The same problem that exists in Washington, DC is often replicated across America’s courtrooms.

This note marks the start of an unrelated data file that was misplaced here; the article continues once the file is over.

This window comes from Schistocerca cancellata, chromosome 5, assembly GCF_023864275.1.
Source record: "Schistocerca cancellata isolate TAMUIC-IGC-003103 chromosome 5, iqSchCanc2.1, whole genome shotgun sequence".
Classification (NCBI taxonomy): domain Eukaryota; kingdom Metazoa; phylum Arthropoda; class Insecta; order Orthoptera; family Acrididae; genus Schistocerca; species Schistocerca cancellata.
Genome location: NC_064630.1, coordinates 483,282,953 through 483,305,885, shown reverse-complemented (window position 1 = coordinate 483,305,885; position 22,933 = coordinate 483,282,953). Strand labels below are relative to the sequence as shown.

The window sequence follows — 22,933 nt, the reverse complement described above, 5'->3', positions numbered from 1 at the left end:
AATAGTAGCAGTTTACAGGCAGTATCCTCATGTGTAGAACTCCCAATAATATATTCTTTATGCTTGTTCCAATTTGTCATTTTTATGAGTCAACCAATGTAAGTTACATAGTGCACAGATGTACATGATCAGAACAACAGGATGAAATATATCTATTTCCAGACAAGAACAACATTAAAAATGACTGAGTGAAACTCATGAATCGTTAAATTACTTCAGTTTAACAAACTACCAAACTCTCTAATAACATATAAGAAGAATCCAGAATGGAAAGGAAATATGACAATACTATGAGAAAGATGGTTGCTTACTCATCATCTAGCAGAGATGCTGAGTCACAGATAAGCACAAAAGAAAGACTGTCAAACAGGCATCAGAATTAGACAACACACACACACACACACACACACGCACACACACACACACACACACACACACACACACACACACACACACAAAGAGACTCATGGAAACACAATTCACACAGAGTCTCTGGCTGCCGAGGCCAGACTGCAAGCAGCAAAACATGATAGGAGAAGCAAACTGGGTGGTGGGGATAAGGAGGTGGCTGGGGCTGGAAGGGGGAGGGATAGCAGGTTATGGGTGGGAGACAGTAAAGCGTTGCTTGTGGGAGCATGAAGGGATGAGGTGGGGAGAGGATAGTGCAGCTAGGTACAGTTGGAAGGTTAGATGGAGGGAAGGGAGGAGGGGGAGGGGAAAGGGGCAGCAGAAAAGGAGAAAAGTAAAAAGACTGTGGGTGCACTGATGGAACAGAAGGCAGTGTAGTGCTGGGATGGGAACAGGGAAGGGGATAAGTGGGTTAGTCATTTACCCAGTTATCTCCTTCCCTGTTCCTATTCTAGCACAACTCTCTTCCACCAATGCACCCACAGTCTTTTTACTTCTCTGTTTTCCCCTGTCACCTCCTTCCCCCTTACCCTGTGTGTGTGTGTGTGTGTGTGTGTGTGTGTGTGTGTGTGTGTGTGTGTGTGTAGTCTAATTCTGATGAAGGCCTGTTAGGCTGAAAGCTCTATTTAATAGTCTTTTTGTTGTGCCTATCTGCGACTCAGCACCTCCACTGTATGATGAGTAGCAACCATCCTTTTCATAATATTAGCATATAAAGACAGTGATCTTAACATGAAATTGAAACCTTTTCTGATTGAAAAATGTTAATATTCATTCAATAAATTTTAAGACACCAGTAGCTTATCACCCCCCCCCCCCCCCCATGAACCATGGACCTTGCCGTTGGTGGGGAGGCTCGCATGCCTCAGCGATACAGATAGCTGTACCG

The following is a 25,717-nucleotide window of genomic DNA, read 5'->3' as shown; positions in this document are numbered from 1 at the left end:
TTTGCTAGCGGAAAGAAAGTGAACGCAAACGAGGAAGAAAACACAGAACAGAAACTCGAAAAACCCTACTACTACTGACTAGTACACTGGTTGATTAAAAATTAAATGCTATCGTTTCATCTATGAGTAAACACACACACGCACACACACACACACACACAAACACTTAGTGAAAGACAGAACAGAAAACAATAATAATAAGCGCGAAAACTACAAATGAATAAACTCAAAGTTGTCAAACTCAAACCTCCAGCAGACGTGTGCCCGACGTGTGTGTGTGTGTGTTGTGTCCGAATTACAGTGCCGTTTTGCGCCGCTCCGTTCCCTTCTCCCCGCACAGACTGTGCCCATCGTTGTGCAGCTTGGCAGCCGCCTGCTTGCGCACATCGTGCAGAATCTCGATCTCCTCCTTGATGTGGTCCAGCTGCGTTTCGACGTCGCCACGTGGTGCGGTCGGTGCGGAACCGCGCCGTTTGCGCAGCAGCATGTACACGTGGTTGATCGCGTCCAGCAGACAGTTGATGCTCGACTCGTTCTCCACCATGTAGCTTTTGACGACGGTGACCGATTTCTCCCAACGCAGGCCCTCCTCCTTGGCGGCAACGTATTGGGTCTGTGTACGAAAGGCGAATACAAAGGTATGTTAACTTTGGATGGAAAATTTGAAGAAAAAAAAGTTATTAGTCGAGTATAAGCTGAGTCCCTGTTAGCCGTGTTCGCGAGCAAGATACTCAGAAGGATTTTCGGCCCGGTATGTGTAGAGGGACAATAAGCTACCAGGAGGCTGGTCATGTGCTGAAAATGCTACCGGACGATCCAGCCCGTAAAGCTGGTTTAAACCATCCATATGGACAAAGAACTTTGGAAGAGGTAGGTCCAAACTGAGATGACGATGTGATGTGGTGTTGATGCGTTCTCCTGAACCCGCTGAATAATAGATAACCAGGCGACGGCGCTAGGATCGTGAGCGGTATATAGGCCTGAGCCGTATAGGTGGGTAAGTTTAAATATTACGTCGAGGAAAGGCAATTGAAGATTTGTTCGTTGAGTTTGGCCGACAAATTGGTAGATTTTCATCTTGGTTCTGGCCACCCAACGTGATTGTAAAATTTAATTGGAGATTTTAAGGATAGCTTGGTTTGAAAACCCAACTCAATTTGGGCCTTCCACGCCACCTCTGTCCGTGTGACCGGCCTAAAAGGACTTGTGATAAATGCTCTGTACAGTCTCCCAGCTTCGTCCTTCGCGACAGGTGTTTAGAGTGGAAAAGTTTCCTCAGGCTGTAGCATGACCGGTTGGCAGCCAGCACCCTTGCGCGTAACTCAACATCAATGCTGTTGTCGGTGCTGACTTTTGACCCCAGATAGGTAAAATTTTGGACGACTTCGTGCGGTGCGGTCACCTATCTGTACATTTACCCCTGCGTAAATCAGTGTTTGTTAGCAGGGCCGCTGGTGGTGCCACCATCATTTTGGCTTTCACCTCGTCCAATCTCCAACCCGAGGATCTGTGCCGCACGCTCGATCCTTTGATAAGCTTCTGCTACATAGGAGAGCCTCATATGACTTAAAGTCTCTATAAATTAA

Except for the contingency fee lawyer who may choose to represent a person without any financial means, America’s civil courtrooms are dominated by wealthy Americans and wealthy companies. If that were not bad enough, many lawyers simply get paid to play games in court. Their goal is to keep cases from reaching the merits of the action, even when they’re the plaintiff. In many instances, the courtroom is simply another business tool to exert economic leverage over a competitor. Private arbitration has not proved to be much competition to the near-monopoly that federal and state courts have over dispute resolution. Until true alternatives to the courtroom become available, civil justice will remain a constitutional right primarily for the rich.